Love and Star Wars: The Tragedy of Anakin and Padme
Love and Star Wars: The Tragedy of Anakin and Padme
The Star Wars prequels have long been a source of controversy among Star Wars fans. Some absolutely despise them, some love them, and others fall somewhere between the two extremes. My own relationship with the prequels has taken many detours over the years with me ultimately coming to the realization that there is (at least for me) more going on in the prequels that they’re often given credit for. I honestly believe George Lucas knew what he was doing when making these movies. He had a vision. It may not have been a vision that every fan shared or wanted, but it was the story Lucas set out to tell.
It would take far too long (this article is going to be long enough) to address every criticism that has been aimed at the Star Wars prequels, but for the purpose of this article I want to focus on one aspect that has been repeatedly mocked by fans: the romance of Anakin Skywalker and Padme Amidala as depicted in Star Wars Episode II: Attack of the Clones.
Many fans point to what they call “wooden performances” and “cheesy dialogue” when describing the love affair of Anakin and Padme. No, it wasn’t the love/hate opposites attract romance filled with witty banter and a chase through an asteroid field like with Han and Leia in the original trilogy’s Star Wars Episode V: The Empire Strikes Back, which is perhaps more like what fans expected.
No, George Lucas was going for something different here. He was going back into his fondness for myth and literary tradition with his depiction of Anakin and Padme. The romance between the former queen and current senator of Naboo and the young Jedi knight-in-training hearkens back to a different time in our own history just as the prequels are meant to do for a galaxy far, far away.
Anakin’s and Padme’s romance is a more formal, ritualized, and stylized depiction of love known as “courtly love,” an antiquated form of romance in which a young man (often a knight) pursues an often older lady of high rank and station. This fits Anakin and Padme exactly. Padme is the older and more experienced one. She clearly has the power in the relationship. Anakin acts as the young knight pursuing his lady love.
In 1883, writer Gaston Paris described courtly love as follows:
“The lover accepts the independence of his mistress and tries to make himself worthy of her by acting bravely and honorably (nobly) and by doing whatever deeds she might desire, subjecting himself to a series of tests (ordeals) to prove to her his ardor and commitment.”
This stylized and formal form of romance is exactly what George Lucas was trying to depict in Attack of the Clones. Everything from the dialogue, the setting, to the visuals were carefully selected to fit this literary tradition of courtly love that I’m afraid was lost on much of the modern audience. George Lucas himself says in his commentary of the movie, “It’s intended to be overly dramatic, even overly operatic.” The tragic and forbidden love affair of Anakin and Padme is told in the same tradition as other tragic couples with forbidden loves like Tristan and Isolde, Lancelot and Guinevere, and of course Romeo and Juliet.
The first time Anakin and Padme lay eyes on each other in Star Wars Episode I: The Phantom Menace a prepubescent Anakin Skywalker greets the young queen of Naboo with the words, “Are you an angel?” Anakin goes on to state that these “angels’” natural home is the moons of Iego, in other words in the heavens. Already Lucas was planting the seeds for the kind of romance this couple would come to have.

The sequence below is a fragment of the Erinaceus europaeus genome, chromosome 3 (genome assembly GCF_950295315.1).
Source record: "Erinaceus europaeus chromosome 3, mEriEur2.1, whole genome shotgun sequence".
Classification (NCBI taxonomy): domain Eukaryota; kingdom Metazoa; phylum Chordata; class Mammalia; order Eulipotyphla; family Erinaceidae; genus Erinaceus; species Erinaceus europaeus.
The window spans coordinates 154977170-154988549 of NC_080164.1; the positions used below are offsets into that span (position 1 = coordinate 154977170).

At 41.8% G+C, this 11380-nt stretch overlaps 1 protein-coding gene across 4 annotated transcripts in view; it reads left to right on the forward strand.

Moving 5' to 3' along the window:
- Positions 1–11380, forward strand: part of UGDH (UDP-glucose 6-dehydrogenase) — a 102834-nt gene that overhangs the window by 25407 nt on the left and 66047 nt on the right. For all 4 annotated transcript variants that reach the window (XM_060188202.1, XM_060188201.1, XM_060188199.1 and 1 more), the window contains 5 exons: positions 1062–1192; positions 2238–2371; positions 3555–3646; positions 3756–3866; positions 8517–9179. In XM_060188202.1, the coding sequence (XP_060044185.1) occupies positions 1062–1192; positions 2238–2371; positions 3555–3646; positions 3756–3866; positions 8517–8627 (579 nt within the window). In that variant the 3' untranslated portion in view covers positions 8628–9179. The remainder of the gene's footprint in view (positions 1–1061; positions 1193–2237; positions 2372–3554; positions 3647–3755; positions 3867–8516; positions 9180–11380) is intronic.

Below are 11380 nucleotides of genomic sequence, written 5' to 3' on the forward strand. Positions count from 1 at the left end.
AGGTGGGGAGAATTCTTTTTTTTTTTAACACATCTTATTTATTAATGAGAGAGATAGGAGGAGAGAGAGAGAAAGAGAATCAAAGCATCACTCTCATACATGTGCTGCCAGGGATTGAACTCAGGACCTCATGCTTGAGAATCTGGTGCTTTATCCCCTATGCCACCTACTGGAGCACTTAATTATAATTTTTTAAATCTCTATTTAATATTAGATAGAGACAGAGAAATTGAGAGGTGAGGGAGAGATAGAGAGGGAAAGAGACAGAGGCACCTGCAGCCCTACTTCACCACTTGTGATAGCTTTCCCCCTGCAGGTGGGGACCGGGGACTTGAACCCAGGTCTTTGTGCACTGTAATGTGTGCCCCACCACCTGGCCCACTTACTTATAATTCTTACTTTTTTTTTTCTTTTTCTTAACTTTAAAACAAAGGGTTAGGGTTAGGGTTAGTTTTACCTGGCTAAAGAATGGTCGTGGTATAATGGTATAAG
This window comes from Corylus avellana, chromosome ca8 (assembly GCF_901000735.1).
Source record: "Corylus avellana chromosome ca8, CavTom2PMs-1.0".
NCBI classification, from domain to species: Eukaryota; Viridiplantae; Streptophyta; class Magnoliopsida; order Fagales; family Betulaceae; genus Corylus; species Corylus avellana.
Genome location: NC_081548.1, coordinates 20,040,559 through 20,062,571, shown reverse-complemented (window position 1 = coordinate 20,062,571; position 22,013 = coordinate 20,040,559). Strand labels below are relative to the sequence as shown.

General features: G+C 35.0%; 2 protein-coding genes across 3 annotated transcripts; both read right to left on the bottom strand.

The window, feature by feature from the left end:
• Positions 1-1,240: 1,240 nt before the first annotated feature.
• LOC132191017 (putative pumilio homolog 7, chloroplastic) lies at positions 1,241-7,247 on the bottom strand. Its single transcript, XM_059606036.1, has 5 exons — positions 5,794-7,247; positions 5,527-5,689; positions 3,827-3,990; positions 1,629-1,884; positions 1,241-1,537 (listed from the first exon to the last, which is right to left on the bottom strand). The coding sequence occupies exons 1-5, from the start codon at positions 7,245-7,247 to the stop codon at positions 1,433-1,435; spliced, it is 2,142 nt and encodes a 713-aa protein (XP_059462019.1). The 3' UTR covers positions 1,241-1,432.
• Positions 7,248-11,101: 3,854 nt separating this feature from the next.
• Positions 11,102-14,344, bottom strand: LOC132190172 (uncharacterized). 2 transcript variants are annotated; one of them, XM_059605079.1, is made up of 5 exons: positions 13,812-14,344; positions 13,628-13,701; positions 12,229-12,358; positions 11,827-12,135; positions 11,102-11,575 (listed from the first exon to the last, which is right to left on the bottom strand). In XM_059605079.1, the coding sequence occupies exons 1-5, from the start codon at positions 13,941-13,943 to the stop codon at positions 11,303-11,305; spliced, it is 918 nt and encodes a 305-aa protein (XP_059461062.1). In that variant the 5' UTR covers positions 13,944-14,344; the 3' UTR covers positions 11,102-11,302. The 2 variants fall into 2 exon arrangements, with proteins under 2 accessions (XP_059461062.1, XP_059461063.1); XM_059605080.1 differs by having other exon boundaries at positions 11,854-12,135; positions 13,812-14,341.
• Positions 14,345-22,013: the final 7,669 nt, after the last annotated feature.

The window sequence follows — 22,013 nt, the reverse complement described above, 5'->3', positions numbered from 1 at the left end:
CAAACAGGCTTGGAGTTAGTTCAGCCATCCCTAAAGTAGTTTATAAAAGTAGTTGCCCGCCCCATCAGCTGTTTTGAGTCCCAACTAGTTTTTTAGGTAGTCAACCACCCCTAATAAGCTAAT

For poets and lovers of the middle ages it was a common theme to compare an idealized female figure to the divine. Anakin’s line in The Phantom Menace hearkens back to Shakespeare’s own Romeo and Juliet as the love-struck Romeo speaks of his own lady love:
“O, speak again, bright angel, for thou art
As glorious to this night, being o’er my head,
As is a winged messenger of heaven”
Of course at this point Anakin is still a little boy who will ultimately transfer many of his feelings over his lost mother to Padme who starts as more of a surrogate mother figure to the Tatooine slave boy. This is classic Greek tragedy with shades of a full-blown Oedipal Complex. The weirdness will continue into the original trilogy as brother and sister Luke and Leia share a kiss while still ignorant of their kinship.
But let’s get back to Attack of the Clones and the courtly love of Anakin and Padme as adults.
First of all in the tradition of courtly love it is important to note that the man is the one in pursuit. He is attempting to woo and seduce the woman. The woman often acts coy and rejects or protests many of the man’s early attempts at seduction. In courtly love it is the man and not the woman who goes mad with love. Anakin says to Padme, “You are asking me to be rational. That is something I know I cannot do.”
Anakin’s “I don’t like sand…” speech has often been mocked by fans. It may seem kind of goofy to modern audiences, but it is a throwback to the poetic nature of the type of romance being depicted in Attack of the Clones with its use of imagery and lyrical quality. The speech is ended with the couple’s first forbidden kiss which Padme breaks off in protest proclaiming, “No. I shouldn’t have done that” in traditional courtly love fashion.
It’s important that Anakin’s and Padme’s love be a forbidden one. Lucas illustrates the forbidden nature of this romance quite fell through symbolism and imagery. Anakin and Padme spend much of their time in the lush natural paradise of Naboo, reminiscent of the Garden of Eden.
This forbidden aspect of their love is best symbolized when Anakin uses the Force to float a piece of fruit over to Padme who takes a bite from it. This is again reminiscent of the Garden of Eden and Eve’s offering of the forbidden fruit to Adam. Since this is a case of courtly love the roles are reversed with the man being in the role of the tempter and seducer, so it is Anakin who offers “forbidden fruit” to Padme.
In her work A Distant Mirror: The Calamitous Fourteenth Century, author Barbara Tuchman outlines the stages of courtly love. All of which are perfectly executed in Attack of the Clones with Anakin and Padme as I will attempt to show.
ATTRACTION TO THE LADY, USUALLY VIA EYES/GLANCE
When Padme covers the security cameras in her bedroom, Anakin cites the reason to Obi-Wan as “I don’t think she liked me watching her.”